Normal distribution differential equation

The differential equation having a normal distribution as its solution is

 (dy)/(dx)=(y(mu-x))/(sigma^2),
(60)

This dynamic will be dictated by the distance from mean, the slope  will be positive before mean and negative after mean and y will asymptotically reach 0.

since

 (dy)/y=(mu-x)/(sigma^2)dx
(61)
 ln(y/(y_0))=-1/(2sigma^2)(mu-x)^2
(62)
 y=y_0e^(-(x-mu)^2/(2sigma^2)).
(63)

It can be shown that the optimums of change in Y happen at sigma far from the mean. In other words the maximum fall rate for the probability happens at x=+ – sigma

{y}'=y(\mu -x)/\sigma ^{2}

{y}''={y}'(\frac{\mu -x)}{\sigma ^{2}}+y({\frac{\mu -x}{\sigma ^{2}}})'=0

\frac{y(\mu -x)}{\sigma ^{2}}(\frac{(\mu -x)}{\sigma ^{2}})-\frac{y}{\sigma ^{2}}=0

y(\frac{(\mu -x)^{2}-\sigma ^{2}}{\sigma^{4} })=0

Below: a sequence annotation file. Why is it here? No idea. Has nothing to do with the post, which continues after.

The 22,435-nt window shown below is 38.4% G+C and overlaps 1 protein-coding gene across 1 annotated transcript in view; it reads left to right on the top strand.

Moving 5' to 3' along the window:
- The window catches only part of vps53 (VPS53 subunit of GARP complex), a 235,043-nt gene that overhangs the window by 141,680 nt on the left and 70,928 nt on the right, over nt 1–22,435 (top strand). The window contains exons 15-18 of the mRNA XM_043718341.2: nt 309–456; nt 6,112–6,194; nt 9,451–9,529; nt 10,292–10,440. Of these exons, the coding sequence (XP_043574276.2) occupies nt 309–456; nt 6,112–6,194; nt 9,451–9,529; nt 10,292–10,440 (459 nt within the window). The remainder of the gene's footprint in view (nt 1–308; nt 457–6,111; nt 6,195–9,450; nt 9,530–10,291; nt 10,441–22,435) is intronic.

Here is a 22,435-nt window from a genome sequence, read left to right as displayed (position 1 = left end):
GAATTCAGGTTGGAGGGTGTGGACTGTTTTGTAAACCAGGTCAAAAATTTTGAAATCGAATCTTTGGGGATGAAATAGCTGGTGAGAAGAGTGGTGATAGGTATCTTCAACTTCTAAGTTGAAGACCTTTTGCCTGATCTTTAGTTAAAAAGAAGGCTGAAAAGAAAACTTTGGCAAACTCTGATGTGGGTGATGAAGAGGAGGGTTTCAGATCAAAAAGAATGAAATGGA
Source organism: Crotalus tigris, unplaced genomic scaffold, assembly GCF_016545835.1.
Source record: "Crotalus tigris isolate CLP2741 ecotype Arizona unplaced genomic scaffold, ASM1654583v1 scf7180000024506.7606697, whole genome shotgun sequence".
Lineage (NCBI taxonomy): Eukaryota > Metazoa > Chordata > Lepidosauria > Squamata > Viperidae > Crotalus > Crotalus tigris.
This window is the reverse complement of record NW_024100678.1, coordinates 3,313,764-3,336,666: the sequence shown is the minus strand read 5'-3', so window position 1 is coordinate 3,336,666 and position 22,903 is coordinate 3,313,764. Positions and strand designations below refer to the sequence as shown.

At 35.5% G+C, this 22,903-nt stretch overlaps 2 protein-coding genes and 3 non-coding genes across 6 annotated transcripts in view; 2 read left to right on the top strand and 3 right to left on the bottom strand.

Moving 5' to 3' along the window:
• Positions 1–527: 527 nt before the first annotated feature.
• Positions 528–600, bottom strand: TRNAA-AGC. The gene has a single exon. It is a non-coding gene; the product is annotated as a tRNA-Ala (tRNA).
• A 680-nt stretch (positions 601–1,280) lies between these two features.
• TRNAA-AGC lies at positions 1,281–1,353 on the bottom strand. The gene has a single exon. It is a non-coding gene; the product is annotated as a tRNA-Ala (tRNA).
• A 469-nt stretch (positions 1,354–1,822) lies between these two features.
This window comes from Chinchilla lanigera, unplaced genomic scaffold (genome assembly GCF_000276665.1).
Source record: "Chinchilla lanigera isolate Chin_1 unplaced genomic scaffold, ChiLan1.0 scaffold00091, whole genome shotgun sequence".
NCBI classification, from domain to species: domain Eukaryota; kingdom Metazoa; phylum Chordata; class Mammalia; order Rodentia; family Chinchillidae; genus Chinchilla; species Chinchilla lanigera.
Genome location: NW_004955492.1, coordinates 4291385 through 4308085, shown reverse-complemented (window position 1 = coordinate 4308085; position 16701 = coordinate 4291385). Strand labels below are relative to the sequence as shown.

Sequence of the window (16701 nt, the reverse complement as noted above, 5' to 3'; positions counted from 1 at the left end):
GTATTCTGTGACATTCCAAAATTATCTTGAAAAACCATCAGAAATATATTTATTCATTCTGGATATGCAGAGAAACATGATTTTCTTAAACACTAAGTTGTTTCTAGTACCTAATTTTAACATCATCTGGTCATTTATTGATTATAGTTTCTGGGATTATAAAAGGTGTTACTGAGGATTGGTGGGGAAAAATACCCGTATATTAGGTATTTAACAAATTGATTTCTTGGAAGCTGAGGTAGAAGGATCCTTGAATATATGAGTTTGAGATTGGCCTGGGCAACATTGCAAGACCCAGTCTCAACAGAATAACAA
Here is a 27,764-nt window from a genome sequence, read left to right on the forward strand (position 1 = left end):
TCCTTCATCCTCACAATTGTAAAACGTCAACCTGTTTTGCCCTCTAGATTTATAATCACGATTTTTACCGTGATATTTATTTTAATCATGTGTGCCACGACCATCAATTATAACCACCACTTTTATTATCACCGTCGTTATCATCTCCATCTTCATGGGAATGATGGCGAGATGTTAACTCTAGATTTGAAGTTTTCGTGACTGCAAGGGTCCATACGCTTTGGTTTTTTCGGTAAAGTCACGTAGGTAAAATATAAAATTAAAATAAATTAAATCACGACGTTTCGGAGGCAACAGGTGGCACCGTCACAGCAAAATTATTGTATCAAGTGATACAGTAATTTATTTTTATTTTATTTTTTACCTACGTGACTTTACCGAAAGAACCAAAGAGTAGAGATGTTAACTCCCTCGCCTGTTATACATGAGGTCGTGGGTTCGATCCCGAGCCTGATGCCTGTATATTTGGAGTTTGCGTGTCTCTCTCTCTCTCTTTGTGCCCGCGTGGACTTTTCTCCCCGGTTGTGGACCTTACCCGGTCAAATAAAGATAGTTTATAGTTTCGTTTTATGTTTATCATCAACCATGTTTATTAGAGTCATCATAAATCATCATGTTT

(\mu -x)^{2}-\sigma ^{2}}=0

(\mu -x)=\sigma

 

This equation has been generalized to yield more complicated distributions which are named using the so-called Pearson system.

The normal distribution is also a special case of the chi-squared distribution, since making the substitution

 1/2z=((x-mu)^2)/(2sigma^2)
(64)

gives

d(1/2z) = ((x-mu))/(sigma^2)dx
(65)
= (sqrt(z))/sigmadx.
(66)

Now, the real line x in (-infty,infty) is mapped onto the half-infinite interval z in [0,infty) by this transformation, so an extra factor of 2 must be added to d(z/2), transforming P(x)dx into

P(z)dz = 1/(sigmasqrt(2pi))e^(-z/2)sigma/(sqrt(z))2(1/2dz)
(67)
= (e^(-z/2)z^(-1/2))/(2^(1/2)Gamma(1/2))dz